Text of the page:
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Ask a Therapist: Biting through Chew Tools

Posted by Deborah Grauzam on

My 5 year old son has Down syndrome and chews on grabbers (purple and green Ps). He chews and bites so hard that he bites through the tubes. Any recommendations? He only eats pureed food, bananas and cheerios. He can chew chicken but doesn't want to.

Thanks,

Susan

It sounds like your son likes the sensory information he gets from these tools and uses them frequently! You may want to look at how he is chewing on the tools. When using the tools on their own, many children who are sensory seekers grind their teeth back and forth rather than chewing up and down. Besides causing the tools to break down quickly, the children do not learn the up and down chew skill we hope to teach.

There may be a couple of options. TalkTools has a therapeutic Bite Tube Hierarchy that may be a good addition to your current program to teach him to use a controlled up and down chew (this is a pre-requisite prefeeding program when we work to introduce solids). By doing this systematically throughout the day, and being aware of the movement he's using, you can give him the input he's looking for, but also develop better jaw stability and grading skills that he can use for chewing foods and for speaking. You may also want to look at Lori Overland's course "Feeding Therapy: A Sensory Motor Approach.” She teaches how to develop these skills for feeding. Consider looking at some alternative tools for him to chew on that discourage a grinding movement as well. The Knobby Green Chewy Tube has bumps that often facilitate a better chew pattern.

I hope this helps!

Renee Roy Hill

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Ask a Therapist: Feeding Evaluation Questions

Posted by Deborah Grauzam on

We are just beginning our feeding clinic at a Medical Center for outpatient pediatrics. I have done one feeding evaluation since taking your class Feeding Therapy: A Sensory-Motor Approach, but now have a child on my caseload with an EXTENSIVE medical history, whom I am to evaluate. He has Tubuler/Tuberous sclerosis (tumors growing in his brain and other organs). He has seizures (is on seizure meds), severe Autism, nonverbal, hyperventilates, central sleep apnea, severe GERD, Bradycardia (when sleeping), desaturations (when tired or sick). He is seen by nearly every doctor imaginable. He had an MBS which showed aspiration with thin liquids, but was cleared for nectar liquids and pureed foods. He does not feed himself; he is held down by a weighted blanket because when awake, he severely injures himself by hitting his face. His adoptive mother indicates he was eating very well (not puree - he refused it, but would eat mechanical soft - whole without chewing) until January when his PO intake severely decreased to where he will only eat 1/2 of a meal. He had a PEG tube, which is now a Mickey tube, and gets G-tube feeds following meals to cover the calories he didn't get by PO means. He needs 1980 calories a day due to his constant effortful breathing. The family's goals for him are to increase PO and be able to chew foods. I did a very brief oral motor stim with him, and he tolerated facial massage and accepted a toothette to his cheeks and tongue. I'm not even sure of what questions to ask, but am thankful for any insight you may be able to provide. Thank you in advance!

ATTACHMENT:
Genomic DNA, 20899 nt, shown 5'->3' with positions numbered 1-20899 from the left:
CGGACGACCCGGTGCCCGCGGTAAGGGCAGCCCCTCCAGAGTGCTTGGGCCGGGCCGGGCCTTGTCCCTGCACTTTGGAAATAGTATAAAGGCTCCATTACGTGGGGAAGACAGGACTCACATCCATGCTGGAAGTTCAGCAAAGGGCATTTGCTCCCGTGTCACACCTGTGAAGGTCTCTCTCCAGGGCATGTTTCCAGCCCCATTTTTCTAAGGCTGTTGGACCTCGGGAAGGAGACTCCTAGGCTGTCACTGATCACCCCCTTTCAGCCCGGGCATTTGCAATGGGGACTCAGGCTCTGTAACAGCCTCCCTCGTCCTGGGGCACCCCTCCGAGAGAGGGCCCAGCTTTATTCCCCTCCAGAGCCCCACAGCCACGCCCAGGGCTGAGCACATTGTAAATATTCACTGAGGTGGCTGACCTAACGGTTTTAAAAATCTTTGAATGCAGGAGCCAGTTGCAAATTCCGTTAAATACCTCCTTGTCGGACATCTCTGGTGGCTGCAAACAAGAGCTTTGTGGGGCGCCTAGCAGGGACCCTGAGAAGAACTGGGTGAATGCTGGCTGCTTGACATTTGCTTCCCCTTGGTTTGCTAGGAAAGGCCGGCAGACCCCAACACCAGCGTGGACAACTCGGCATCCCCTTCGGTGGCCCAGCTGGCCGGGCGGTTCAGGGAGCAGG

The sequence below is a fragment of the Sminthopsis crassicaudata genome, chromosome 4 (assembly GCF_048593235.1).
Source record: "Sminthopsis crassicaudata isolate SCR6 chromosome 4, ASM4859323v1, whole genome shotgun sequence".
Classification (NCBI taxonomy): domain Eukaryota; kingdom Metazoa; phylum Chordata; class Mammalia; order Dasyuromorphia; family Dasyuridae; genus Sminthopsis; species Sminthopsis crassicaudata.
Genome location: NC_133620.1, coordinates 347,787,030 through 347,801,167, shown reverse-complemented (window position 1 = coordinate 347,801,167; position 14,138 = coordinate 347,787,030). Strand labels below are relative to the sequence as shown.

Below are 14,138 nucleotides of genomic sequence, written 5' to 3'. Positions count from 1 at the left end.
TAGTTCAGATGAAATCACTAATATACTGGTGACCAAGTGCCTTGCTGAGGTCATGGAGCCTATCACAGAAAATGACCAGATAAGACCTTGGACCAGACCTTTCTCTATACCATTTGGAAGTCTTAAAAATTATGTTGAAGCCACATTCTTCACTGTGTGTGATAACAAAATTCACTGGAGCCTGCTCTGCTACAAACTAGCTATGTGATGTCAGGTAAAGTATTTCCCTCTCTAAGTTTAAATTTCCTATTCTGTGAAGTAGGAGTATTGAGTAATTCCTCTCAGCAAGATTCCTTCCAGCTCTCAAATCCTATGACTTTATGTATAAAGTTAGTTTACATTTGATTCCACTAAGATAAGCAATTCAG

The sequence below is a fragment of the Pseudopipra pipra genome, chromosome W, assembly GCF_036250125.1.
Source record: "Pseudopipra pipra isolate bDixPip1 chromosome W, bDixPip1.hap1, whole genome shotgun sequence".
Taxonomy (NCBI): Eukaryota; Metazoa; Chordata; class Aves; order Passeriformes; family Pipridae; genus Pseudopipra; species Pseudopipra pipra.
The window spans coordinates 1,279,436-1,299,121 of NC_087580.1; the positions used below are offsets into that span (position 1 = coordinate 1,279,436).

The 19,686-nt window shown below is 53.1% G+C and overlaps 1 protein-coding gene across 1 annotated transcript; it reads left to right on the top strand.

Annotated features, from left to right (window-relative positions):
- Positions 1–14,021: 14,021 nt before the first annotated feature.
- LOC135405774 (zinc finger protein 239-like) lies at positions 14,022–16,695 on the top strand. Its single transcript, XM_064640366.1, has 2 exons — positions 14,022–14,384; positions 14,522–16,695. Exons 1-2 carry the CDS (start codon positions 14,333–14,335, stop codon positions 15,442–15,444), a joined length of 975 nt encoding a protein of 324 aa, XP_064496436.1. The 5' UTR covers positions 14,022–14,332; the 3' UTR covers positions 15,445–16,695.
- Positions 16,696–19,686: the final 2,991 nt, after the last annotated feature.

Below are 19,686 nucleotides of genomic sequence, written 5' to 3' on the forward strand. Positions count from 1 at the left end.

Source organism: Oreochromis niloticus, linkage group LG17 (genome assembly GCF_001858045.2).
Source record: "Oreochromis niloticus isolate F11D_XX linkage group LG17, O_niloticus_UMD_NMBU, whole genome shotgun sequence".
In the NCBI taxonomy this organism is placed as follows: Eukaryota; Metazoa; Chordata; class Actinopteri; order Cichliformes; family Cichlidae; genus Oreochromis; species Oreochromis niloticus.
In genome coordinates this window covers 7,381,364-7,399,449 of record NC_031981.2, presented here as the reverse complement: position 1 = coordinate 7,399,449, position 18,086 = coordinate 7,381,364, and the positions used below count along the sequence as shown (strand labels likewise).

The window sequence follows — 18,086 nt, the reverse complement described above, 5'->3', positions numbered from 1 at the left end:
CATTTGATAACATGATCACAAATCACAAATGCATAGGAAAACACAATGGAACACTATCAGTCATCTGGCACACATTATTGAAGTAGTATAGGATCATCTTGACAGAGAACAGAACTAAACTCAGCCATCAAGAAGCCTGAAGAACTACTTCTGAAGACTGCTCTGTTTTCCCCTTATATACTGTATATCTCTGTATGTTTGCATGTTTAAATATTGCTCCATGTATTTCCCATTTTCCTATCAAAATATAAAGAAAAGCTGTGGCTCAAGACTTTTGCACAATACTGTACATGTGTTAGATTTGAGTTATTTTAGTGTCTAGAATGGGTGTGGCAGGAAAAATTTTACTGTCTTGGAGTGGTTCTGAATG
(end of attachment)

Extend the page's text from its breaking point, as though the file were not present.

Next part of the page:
This sounds like a complicated child for your second feeding evaluation! So...the most important thing to remember is ..no extraneous "oral stimulation.” It is important to make sure you are mapping sensory input on to motor goals to support nutritive feeding. As you presented the toothette under his top lip, did you get upper lip mobility? Did he contract his cheek when you did the cheek stretch? Did you observe lateral tongue movement? In your assessment, look at the motor skills he needs to support safe nutritive feeding of texture modified solids and use your pre-feeding exercises to facilitate them. If he doesn't respond to the input you use...you may have to increase the sensory input (i.e.: dip the toothette in ice chips, cautiously experiment with vibration...etc). He sounds like a child who needs intense sensory input (i.e.: the weighted blanket, self abusive behaviors). Has he had a good sensory processing evaluation? If not, this is really important...a good sensory diet may help decrease the self injurious behaviors. I also want you to make sure you look at posture and alignment for both your pre-feeding and feeding programs. As you make observations, feel free to email me.

Good luck!

Lori Overland